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George Burns' Watch
Yosef Y. Jacobson

 

ow Leader Are Creaed
Yosef Y. Jacobson

 

Look Into My Eyes
Yosef Y. Jacobson

 

The Modern Jew
Yosef Y. Jacobson

 

oldier My oldier
Yosef Y. Jacobson

 

armony, Expulion and Frura
Yosef Y. Jacobson

 

elling Your oul
Yosef Y. Jacobson

 

e Dualiy Of e uman Pyc
Yosef Y. Jacobson

 

Purim & Woodock
Yosef Y. Jacobson

 

I’m Ju No In e Mood
Yosef Y. Jacobson

 

Wa Nieze Didn’ Undera
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ow o Deal Wi a Callenging
Yosef Y. Jacobson

 

Lig Afer une
Yosef Y. Jacobson

 

ould Jew Be In e Limelig
Aaron Moss

 

Lig Reading
Mendel Jacobson

 

Carl Jung’ Unconiou and
Simon Jacobson

 

Wen Do You op Daing?
Yosef Y. Jacobson

 

e Lig a Never Burn Ou
Aaron Moss

 

The Raven & the Dove
Simon Jacobson

 

I Go Mail erefore I Am
Sarah Shapiro\Jerusalem

 

A ale of wo Mounain
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Le U Collec e ear
Dr. Elie Wiesel

 

Wy Irael?
Yosef Y. Jacobson

 

Democracy V. Libery
Raleigh Resnick

 

Ak My on Ak
Mendel Jacobson\Jerusalem

 

Paover and e Myery of u
Dov Greenberg

 

eder Plae: A Microcom of Yo
Simon Jacobson

 

I e Exodu a My?
Aaron Moss

 

Doe Evil Come from G-d?
Aaron Moss

 

Welcome o e Promied Land
Mendel Jacobson\Jerusalem

 

Of ree and Men
Yanki Tauber

 

Beween Women & Men
Yosef Y. Jacobson

 

WYINWYG p:
Simon Jacobson

 

e Kabbala of Ceeecake
Yosef Y. Jacobson

 

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Mendel Jacobson

 

Fragile Bu Eernal
Yosef Y. Jacobson

 

The Gift of Imperfecion
Aaron Moss

 

Doe Judaim Need o Be Packag
Yosef Y. Jacobson

 

The Desire for Desire
Yosef Y. Jacobson

 

Kill Me a Son
Simon Jacobson

 

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Yosef Y. Jacobson

 

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Life and Death
To the Fifth Yartzeit of My Father
By Yosef Y. Jacobson
 

Tonight, Monday evening, my siblings and I will commemorate the fifth yartzeit (anniversary of passing) of my dear father, Mr. Gershon Jacobson, who passed away five years ago on the 20th of Iyar, May 29, 2005.
With that special feeling reserved for people who were forced to watch the earth close up on a loved one, I will go to the synagogue and recite the kaddish prayers, connecting to my father’s zestful and inspiring memory.
And as I say Kaddish, I will have in mind a young friend of mine, Nosson Deitch, who was killed yesterday, on Lag Baomer, in a boat accident in Florida. A lump fills my throat as I write these words, about a beautiful, majestic and sincere soul, whose sudden death at the age of 21 is truly inexplicable and devastating beyond words.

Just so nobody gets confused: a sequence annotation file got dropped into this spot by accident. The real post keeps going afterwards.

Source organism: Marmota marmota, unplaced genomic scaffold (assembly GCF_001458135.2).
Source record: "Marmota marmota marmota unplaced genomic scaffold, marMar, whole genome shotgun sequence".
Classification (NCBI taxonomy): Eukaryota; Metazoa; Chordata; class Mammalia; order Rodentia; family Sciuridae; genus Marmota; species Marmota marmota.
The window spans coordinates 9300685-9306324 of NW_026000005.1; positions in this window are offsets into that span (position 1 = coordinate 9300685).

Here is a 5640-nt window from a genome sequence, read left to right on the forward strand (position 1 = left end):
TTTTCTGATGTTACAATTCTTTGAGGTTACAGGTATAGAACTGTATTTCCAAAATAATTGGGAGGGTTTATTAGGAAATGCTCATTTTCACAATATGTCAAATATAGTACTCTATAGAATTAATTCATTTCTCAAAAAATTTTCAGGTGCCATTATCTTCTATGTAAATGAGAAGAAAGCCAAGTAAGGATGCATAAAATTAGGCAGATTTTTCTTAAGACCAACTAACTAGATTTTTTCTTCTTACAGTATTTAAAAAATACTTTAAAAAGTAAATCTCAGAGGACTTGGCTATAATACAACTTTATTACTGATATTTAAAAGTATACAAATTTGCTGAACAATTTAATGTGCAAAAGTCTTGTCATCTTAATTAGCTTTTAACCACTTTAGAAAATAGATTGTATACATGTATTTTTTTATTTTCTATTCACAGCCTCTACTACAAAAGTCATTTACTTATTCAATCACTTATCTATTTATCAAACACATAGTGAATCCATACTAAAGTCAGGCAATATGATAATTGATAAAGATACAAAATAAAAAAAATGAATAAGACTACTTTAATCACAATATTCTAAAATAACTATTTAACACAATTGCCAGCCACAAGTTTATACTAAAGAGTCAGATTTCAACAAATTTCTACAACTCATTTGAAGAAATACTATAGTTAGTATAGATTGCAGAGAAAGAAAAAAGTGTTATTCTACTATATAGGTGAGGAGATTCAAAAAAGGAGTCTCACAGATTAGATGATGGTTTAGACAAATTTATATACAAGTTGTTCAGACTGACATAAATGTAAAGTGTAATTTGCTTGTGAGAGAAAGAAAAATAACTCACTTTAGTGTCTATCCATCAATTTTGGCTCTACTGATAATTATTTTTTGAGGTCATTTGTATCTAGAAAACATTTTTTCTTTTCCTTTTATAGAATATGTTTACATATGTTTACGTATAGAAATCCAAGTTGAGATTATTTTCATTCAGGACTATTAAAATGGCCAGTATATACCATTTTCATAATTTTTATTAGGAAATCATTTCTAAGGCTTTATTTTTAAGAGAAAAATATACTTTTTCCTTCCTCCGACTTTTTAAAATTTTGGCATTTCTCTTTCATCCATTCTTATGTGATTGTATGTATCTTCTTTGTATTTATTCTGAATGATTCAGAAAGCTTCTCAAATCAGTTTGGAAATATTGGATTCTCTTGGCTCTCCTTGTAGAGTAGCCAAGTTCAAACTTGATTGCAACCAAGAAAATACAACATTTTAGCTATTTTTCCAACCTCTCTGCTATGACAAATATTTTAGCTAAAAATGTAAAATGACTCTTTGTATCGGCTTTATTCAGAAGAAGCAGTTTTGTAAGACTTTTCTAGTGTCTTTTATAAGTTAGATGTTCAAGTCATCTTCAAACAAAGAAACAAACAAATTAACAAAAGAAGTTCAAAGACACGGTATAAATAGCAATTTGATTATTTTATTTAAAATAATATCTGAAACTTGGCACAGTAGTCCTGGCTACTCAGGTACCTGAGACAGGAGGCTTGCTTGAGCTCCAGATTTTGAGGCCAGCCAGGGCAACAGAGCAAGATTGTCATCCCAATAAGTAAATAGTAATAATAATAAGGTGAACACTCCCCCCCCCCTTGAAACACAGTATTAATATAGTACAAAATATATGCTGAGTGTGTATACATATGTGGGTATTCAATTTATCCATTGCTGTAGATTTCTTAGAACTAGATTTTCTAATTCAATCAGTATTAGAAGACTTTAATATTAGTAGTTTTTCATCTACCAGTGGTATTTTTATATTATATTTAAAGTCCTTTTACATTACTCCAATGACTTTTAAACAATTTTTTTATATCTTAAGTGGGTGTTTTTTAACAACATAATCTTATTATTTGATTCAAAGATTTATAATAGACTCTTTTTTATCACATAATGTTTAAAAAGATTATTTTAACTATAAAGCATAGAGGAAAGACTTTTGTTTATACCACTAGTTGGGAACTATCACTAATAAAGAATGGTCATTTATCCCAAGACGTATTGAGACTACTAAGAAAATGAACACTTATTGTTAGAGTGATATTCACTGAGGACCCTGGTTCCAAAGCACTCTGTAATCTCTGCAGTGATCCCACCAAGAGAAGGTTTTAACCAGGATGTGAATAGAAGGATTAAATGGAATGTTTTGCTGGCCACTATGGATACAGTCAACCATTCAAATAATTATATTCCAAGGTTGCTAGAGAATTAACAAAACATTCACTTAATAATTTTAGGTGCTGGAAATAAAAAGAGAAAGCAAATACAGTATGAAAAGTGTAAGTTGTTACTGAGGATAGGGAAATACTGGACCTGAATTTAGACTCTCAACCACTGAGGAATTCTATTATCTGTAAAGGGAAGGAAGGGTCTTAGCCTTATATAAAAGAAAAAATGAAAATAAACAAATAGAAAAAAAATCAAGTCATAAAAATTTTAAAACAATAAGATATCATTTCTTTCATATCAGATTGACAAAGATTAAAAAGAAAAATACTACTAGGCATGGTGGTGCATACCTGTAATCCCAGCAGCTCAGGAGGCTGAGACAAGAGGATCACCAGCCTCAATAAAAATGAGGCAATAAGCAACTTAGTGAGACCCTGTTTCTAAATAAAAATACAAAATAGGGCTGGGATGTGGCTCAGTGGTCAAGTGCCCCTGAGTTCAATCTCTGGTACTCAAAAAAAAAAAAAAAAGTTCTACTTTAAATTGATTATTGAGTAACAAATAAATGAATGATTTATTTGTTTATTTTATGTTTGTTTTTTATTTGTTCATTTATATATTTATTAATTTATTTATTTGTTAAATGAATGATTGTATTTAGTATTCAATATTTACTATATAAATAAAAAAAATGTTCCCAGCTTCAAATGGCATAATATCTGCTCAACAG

The Kaddish


“Yeesgadal veyeeskadash shemey rabbah…”
“Exalted and hallowed be His great Name…”
These are the words which begin the kaddish prayer. The most blatant omission in kaddish is the soul of the deceased. Not even the slightest mention is made about our beloved one. The entire kaddish focuses exclusively on the Divine, exalting the greatness of G-d and His great name. Why?
When my siblings and I finished saying kaddish for my father at the end of 11 months after his passing, my oldest brother Rabbi Simon Jacobson penned a profound article on Kaddish. He proposed the following answer.
Death, as we all know, transcends the human vocabulary. No words can capture or do justice to the pain of death.
Intellectually one may understand that a soul never dies; that death is only the beginning of a new life in a different dimension. But emotionally, there is something about death that is forever inexplicable and could never be integrated. All the explanations in the world and beyond could not eliminate the tears, the grief, and perhaps more than all, the sense of finality.
The first and primary answer to death is that there is no answer. Till Moshiach comes speedily in our days, death can never find a comfortable space in our hearts.
Kaddish knows that nothing can really be said to console us for our losses; no words can justify or minimize the effects of experiencing death. So what do we talk about in the kaddish? We don’t recall the life of the deceased, which has been snatched away. Rather, we talk about the origin of all life, from which birth and death flow equally.
“Yeesgadal veyeeskadash shemey rabbah… Exalted and hallowed be His great Name… Yehey shemey rabbah mevarach lealam ulealmey almahyah… May His great Name be blessed forever and to all eternity…“
Rather than discussing the death of the person we are saying kaddish for, something which defies our sensibilities, we enter into a place which transcends both life and death. We climb the ladder of consciousness into the domain of eternity, which both precedes and follows all of existence, which is present before our birth and remains present after our demise.
The kaddish insists that the mortal, fragile life of an individual human being is intimately interconnected with the eternal source of all life and the cosmic source of all reality.
For us humans living and defined by our dimension of reality, we observe only one leg of the soul’s journey. Yet the kaddish invites us to connect to the immortal soul of the departed, and to the source of all immortality.
What does that do practically for us? I will be honest and say that I have no clue. The void remains and the pain persists. But somehow I too will find some comfort tonight in the words of kaddish, laying claim to the truth that my father died but he is not dead, and that by discovering “His great name,” I may discover the source and secret of my father’s life too.

 

 

 

 

Posted on May 7, 2010
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